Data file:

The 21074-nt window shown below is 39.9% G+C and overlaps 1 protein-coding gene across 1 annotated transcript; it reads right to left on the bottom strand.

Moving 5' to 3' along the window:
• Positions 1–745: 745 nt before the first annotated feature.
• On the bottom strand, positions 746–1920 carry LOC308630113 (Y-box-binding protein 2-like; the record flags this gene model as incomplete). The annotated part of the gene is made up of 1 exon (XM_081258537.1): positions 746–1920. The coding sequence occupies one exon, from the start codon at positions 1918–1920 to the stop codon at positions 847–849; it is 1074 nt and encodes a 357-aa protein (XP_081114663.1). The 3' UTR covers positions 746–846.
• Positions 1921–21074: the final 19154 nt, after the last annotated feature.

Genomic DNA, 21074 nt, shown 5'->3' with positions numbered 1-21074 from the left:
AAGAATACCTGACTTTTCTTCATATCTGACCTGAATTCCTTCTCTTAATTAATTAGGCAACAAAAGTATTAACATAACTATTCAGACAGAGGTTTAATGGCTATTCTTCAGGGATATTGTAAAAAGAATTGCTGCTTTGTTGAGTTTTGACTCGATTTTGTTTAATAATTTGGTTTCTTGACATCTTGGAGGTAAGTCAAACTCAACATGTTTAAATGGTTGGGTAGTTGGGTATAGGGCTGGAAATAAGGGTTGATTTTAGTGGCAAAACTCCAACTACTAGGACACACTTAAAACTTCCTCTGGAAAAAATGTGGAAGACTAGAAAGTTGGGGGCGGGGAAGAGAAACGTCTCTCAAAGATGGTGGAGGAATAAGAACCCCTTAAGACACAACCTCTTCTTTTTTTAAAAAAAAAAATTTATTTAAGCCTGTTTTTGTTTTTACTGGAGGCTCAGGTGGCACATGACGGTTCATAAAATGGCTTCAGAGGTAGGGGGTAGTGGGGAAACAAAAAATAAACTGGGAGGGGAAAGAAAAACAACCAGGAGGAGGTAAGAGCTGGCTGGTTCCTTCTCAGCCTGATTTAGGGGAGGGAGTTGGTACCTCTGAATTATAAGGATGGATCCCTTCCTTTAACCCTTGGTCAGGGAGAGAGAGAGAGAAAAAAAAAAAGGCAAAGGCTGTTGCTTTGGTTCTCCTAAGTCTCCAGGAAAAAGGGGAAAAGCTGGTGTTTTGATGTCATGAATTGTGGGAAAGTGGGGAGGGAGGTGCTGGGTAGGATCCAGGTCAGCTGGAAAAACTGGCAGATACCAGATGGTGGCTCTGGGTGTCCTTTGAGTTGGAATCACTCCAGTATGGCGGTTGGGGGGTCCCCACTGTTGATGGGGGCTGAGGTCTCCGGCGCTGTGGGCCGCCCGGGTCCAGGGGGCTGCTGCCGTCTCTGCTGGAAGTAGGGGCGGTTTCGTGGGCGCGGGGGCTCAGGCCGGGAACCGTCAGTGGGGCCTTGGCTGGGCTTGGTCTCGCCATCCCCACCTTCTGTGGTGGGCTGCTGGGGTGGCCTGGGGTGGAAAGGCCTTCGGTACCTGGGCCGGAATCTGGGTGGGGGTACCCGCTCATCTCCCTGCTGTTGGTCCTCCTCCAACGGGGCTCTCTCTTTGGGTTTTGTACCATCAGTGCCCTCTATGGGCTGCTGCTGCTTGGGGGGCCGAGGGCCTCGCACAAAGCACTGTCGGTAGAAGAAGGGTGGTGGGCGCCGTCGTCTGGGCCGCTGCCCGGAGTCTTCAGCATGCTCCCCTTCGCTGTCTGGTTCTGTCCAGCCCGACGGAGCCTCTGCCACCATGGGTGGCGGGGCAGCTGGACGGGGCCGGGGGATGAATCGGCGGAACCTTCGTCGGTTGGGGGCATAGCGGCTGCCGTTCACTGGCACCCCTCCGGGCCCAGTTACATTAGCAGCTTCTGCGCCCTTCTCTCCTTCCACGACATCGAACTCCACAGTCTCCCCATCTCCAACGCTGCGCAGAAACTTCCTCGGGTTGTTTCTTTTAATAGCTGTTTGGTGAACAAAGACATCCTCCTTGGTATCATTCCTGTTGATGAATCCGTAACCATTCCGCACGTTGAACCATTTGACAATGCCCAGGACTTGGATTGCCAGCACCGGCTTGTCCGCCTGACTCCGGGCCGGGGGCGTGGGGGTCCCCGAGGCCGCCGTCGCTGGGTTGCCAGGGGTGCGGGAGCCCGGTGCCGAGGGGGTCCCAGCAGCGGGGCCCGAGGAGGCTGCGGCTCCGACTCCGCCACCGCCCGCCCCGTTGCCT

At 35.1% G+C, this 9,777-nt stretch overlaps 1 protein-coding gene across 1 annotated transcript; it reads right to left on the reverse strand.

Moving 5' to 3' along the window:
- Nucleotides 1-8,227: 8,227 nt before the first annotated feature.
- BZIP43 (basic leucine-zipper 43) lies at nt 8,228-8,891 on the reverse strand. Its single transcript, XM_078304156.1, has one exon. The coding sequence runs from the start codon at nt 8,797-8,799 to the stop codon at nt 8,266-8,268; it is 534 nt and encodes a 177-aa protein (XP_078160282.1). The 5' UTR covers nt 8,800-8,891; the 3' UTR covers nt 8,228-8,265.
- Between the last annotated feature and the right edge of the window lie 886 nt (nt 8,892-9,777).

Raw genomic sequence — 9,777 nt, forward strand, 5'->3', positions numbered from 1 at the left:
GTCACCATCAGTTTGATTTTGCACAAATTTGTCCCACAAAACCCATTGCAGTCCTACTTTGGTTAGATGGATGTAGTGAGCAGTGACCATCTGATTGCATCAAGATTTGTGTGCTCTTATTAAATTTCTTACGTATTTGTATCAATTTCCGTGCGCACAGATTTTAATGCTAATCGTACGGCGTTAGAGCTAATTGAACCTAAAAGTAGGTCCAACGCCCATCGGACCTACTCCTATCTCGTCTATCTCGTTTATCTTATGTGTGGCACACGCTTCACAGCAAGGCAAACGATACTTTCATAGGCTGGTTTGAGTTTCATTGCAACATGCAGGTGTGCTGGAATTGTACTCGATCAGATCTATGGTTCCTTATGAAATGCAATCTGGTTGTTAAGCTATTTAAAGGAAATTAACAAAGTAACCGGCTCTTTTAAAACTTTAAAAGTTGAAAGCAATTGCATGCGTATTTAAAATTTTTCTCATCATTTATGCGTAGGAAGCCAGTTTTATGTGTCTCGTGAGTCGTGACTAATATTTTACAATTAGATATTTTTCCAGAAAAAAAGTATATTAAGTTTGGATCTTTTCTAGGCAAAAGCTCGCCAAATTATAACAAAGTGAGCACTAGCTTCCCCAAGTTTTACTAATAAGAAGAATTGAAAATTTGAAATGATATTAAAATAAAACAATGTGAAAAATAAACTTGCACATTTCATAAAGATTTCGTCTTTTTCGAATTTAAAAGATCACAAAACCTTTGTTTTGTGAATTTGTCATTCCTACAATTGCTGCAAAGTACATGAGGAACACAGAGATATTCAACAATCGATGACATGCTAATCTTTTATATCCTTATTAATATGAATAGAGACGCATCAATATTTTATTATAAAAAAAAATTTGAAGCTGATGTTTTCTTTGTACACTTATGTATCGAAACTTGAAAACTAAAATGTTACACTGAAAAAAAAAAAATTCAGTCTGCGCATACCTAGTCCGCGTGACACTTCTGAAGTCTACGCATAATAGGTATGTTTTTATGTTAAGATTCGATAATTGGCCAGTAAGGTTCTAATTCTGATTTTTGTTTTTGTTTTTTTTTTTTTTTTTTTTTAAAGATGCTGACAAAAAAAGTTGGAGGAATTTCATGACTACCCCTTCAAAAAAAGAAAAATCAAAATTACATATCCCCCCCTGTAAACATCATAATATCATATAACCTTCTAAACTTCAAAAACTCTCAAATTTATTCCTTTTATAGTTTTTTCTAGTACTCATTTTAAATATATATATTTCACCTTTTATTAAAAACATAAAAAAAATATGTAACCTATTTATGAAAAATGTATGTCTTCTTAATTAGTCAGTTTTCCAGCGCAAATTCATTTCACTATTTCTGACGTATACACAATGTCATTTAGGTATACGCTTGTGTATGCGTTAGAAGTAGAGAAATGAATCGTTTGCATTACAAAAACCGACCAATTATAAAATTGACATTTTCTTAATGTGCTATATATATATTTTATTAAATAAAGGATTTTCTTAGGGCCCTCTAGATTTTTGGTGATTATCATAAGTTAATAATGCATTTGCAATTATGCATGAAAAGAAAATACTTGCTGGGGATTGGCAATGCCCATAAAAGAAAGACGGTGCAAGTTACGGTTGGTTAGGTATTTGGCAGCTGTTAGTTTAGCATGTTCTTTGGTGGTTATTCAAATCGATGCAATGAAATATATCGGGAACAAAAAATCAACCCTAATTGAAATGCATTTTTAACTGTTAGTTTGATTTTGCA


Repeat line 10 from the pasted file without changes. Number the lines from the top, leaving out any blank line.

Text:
- Nucleotides 1-8,227: 8,227 nt before the first annotated feature.